I Always Feel Like... Somebody's Watching Me!

Friday, March 5, 2010

The Big Dilemma

I'm not broaching a new topic in any means when I bring up the subject, trials, complications, negotiations and angst of part-time work and full-time parenthood. It's a tricky subject for everyone involved and therefore opinions and emotions run rampant.

For 3 1/2 years, I've balanced work and motherhood. Now I'm beginning to question the worth of that damn paycheck. When in the end, your boss doesn't even appreciate the 30 hour work weeks, why am I crunching the remainder of my time with household/motherly duties that I could happily spread out over the course of a week without the added stress of work?

As evolved as society pretends to be - there is still a huge stigma over the value of part-time workers. In the American work-a-holic mindset, many people get ahead by sacrificing all life balance to be available 24 hours a day, whenever, wherever for their jobs. Forget family, forget vacation, forget any sort of life outside of your job.

I HATE that mentality.

It makes the rest of us (who happen to put value on quality of life) appear lazy and unmotivated. And no one is going to make me feel like I'm a loser because I won't abandon time with my kids for a thankless boss. Because do you really think your boss appreciates all of the time/effort put into the company?

In my book, if someone puts in effort 100% of the time for 15 hours a week - their work is valuable. But if someone is "present" at a job 40 hours a week but is unproductive half the time (hello, corporate America!), somehow the perception changes. They are considered more devoted to their jobs and rewarded for it. I call it useless face time. It's the suckers that stay an hour later than everyone else, pretending to check email and doing the work that could have been completed in eight hours. Only they're missing dinner with their families to impress the boss.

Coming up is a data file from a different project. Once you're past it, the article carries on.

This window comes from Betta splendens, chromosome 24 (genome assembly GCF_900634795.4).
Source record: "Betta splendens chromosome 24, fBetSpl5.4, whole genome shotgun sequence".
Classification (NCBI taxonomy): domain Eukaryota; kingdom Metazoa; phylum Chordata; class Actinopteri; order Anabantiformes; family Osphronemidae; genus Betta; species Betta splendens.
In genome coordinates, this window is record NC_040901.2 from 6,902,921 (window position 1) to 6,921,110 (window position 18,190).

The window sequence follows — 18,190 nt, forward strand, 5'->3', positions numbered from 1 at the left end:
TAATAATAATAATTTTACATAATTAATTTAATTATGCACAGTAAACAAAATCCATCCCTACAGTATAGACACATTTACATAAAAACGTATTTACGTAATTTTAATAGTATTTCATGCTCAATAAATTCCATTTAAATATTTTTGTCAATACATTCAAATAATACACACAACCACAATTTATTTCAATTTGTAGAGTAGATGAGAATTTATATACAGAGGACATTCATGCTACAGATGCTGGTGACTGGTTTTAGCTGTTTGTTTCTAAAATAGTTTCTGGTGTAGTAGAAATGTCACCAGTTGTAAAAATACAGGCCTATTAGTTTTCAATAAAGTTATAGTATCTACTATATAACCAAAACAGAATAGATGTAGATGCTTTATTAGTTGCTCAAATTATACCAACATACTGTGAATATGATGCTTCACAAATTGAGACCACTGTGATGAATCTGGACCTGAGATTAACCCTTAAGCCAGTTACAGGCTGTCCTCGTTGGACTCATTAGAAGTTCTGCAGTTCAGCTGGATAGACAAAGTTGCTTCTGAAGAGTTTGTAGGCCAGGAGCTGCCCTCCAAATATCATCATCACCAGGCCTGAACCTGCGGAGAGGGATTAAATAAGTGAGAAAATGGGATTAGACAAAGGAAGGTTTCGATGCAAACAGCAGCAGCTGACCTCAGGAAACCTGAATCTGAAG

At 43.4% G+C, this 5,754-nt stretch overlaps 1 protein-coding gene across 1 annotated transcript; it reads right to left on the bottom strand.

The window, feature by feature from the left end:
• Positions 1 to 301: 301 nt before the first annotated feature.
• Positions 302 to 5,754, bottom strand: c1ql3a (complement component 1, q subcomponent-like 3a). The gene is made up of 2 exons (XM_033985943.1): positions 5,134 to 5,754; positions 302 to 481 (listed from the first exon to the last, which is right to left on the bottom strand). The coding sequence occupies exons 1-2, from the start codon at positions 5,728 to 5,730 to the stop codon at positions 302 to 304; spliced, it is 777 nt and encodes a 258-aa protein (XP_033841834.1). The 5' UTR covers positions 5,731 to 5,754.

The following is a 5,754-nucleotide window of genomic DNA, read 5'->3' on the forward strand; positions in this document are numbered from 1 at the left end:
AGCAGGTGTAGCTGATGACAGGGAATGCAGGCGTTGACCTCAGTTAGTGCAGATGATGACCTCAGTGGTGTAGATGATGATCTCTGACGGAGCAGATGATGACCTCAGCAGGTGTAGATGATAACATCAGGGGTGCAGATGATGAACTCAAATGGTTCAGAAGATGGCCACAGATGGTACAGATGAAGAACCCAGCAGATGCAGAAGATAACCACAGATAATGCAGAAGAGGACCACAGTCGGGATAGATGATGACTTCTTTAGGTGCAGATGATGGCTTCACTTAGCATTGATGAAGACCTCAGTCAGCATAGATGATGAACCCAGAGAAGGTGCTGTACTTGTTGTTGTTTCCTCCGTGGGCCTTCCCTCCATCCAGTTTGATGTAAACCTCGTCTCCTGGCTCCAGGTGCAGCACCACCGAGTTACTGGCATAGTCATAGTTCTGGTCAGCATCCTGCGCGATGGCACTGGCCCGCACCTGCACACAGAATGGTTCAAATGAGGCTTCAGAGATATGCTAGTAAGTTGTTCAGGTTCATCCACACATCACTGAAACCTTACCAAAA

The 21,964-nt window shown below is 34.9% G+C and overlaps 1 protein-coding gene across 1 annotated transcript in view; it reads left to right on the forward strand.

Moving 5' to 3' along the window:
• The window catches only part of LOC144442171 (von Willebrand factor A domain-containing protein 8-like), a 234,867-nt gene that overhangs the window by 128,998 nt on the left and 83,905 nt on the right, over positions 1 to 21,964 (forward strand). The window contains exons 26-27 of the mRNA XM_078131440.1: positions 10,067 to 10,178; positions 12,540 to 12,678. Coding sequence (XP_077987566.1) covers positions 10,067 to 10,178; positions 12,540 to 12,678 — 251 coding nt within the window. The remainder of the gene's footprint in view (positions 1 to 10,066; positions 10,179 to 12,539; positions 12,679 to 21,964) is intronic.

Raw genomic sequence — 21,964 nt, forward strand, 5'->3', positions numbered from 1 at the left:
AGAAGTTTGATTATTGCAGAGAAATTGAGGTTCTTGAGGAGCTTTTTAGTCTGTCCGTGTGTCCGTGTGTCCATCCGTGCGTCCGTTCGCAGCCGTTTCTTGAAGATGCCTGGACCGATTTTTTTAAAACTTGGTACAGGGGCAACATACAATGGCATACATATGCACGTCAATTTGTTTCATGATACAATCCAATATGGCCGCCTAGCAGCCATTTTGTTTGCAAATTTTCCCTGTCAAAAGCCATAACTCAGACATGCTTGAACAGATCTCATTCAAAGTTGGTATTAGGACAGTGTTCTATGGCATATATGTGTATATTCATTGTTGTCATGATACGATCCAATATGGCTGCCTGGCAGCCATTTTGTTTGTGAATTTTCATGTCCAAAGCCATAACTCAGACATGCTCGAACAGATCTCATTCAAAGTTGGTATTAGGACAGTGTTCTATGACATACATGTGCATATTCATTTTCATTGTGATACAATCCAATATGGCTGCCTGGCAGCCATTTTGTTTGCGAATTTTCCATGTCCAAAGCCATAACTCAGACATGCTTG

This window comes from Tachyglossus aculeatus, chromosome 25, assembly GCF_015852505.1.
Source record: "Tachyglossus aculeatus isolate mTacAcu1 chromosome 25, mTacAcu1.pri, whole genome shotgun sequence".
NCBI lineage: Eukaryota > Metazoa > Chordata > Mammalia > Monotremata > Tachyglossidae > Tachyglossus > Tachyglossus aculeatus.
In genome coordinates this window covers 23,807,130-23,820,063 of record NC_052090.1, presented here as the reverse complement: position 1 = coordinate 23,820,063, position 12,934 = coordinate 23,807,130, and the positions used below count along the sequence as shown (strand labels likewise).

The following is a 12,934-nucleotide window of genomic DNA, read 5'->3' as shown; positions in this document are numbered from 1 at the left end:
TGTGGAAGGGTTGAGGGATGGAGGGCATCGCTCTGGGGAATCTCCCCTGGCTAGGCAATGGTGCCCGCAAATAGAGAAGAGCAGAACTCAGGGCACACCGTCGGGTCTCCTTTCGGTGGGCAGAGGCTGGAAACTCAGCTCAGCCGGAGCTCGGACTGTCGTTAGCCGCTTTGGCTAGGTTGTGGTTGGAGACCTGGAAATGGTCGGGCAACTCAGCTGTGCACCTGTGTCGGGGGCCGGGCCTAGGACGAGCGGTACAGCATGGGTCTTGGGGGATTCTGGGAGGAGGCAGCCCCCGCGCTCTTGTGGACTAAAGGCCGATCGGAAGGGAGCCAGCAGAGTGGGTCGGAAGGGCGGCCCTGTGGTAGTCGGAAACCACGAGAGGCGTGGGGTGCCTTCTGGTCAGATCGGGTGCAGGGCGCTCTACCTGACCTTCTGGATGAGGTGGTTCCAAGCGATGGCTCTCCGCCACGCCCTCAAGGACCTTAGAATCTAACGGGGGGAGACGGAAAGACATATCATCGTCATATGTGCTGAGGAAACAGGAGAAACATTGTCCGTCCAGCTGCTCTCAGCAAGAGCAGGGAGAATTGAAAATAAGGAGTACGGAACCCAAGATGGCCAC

Of course this doesn't apply to everyone. I do know people that work 60 hours a week and pack every minute with useful contributions. But don't look down on the working parents who choose flex-time or part-time to cope with the demanding needs of home. Our lives are complicated too.

And dear bosses of the world: try saying thank you every once in awhile.

1 comment:

  1. I tend to agree with you on the bit about filling time at work. My profession is one where we are considered professionals and, often, faculty members, and are thus ostensibly free to shape our workdays so that the work gets done without having to conform to external norms. Alas, when one tries to do that, one runs afoul of the organizational culture more often than not. I have colleagues, for example, who would never think of writing a work email outside of the 9-5, but who look down on people who are not at their desks, ready to go, at 8:00 am.